What Petit-Spot Volcanoes Tell us about the Lithosphere-Asthenosphere Boundary?

Wednesday, 16 December 2015: 16:45
302 (Moscone South)
Sebastien Pilet1, Natsue Abe2, Laetitia Rochat1, Mary-Alix Kaczmarek1, Annelore Bessat1, Thibault Duretz1 and Othmar Muntener1, (1)University of Lausanne, Lausanne, Switzerland, (2)JAMSTEC Japan Agency for Marine-Earth Science and Technology, Kanagawa, Japan
The top of the low seismic velocity zone (LVZ) is frequently used to localize the lithosphere –asthenosphere boundary (LAB) which separates rigid oceanic plates from the underlying ductile asthenosphere. The seismic and electric properties of the LVZ are generally explained by the presence of low degree melts located at the base of the lithosphere, but the composition of these melts (silicate or carbonated melts) is still in debate. If most models for the LAB are based on geophysical or experimental studies, the discovery of petit-spot volcanoes on the top of the down-going Pacific plate (1) provides unique opportunities to obtain direct information on the LAB. Petit-spot volcanoes are interpreted as small-scale seamounts formed by the extraction of low-degree melts from the base of the lithosphere in response of plate flexure and/or crack propagation (2). The petrology of petit-spot lavas from Japan and Costa Rica demonstrates, first, that melts from the LVZ correspond to volatiles rich low degree silicate melts rather then to carbonatitic melts. Second, the discovery of lithospheric metasomatized mantle xenoliths and xenocrysts in the petit-spot lavas suggest that plate bending in front of subduction zones does not only produce petit-spot lavas at the surface, but allowed low degree melts from the LVZ to percolate and differentiate across the base of the oceanic lithosphere. This observation has important implication for the LAB because it demonstrates that deformed LAB does not represent a impermeable barrier for melt percolation as communally assumed, but deformation allows melts from the asthenosphere to percolate through peridotite matrix for significant distance (~10-20 km) modifying the rheology and the seismic properties of the base of the lithospheric mantle. This aspect needs to be taking into account in any model trying to simulate lithosphere asthenosphere deformation.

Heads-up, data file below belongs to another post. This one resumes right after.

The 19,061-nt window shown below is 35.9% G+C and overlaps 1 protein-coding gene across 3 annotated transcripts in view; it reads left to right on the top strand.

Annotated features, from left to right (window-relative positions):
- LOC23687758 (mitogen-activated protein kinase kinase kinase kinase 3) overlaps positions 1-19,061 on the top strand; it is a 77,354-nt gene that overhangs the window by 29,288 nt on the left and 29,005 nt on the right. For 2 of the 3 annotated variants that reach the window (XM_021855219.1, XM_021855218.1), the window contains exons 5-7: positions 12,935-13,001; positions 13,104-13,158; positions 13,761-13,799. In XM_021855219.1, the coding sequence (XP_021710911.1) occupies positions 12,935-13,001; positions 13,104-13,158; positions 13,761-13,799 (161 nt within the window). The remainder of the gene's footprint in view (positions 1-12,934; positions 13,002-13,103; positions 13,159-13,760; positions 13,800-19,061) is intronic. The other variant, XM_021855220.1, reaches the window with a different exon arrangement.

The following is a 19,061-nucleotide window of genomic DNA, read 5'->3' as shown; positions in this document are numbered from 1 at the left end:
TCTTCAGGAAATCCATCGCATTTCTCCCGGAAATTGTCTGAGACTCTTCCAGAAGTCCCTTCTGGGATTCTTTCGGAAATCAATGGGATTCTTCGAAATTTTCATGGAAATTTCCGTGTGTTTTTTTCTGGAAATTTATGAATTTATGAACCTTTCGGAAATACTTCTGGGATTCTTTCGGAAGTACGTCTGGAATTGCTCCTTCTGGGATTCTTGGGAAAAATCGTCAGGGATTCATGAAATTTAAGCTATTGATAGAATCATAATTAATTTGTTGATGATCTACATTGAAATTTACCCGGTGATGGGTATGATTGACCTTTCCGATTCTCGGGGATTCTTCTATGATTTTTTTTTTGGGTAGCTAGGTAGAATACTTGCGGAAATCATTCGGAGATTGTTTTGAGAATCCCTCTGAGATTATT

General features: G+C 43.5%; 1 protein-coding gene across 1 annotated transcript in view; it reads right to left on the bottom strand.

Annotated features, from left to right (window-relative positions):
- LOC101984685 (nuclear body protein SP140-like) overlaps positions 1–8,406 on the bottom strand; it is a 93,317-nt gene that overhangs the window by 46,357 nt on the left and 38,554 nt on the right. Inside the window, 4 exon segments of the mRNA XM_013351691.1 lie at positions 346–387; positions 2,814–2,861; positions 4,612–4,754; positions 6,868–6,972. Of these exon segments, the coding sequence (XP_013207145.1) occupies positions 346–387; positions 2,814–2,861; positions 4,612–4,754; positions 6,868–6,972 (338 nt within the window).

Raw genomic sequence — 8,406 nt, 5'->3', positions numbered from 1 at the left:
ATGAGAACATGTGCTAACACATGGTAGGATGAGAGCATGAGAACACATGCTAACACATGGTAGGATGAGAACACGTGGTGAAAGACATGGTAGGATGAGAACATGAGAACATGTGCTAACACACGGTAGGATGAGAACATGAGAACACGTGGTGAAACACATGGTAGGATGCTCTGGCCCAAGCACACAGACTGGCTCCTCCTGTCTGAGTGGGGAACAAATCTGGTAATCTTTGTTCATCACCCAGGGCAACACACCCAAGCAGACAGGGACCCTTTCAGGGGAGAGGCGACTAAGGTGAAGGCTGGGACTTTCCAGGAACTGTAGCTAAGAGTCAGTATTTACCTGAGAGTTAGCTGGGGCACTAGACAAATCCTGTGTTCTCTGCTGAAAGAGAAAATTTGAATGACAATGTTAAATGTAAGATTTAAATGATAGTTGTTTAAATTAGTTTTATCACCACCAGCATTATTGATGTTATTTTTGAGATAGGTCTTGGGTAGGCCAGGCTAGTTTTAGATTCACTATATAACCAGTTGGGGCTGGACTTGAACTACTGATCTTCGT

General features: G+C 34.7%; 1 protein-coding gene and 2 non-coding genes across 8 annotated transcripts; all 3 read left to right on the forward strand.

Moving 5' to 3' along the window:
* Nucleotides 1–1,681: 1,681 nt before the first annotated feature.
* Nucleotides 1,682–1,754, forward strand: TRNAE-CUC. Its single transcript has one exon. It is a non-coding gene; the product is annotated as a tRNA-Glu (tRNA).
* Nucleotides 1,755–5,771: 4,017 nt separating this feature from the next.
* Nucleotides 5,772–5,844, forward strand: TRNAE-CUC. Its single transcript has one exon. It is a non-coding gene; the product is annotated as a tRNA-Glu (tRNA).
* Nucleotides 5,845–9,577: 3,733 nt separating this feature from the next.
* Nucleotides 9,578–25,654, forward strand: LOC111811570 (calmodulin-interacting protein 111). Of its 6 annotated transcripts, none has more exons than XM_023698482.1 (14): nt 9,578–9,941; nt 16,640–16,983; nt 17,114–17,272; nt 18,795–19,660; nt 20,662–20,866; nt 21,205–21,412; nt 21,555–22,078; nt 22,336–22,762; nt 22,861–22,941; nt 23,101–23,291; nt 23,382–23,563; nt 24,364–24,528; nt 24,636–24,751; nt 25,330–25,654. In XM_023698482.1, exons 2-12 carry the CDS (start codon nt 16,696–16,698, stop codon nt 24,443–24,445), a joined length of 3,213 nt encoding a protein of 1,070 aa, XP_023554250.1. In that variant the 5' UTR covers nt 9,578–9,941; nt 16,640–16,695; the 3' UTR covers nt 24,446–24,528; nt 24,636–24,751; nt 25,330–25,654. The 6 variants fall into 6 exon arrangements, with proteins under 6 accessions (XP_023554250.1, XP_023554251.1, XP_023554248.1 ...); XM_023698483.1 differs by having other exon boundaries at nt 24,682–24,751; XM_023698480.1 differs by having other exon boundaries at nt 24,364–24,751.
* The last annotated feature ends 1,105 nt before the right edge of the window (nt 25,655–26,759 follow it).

(1) Hirano et al., 2006, Science 313, 1426-1428; (2) Valentine & Hirano, 2010, Geology 38, 55-58.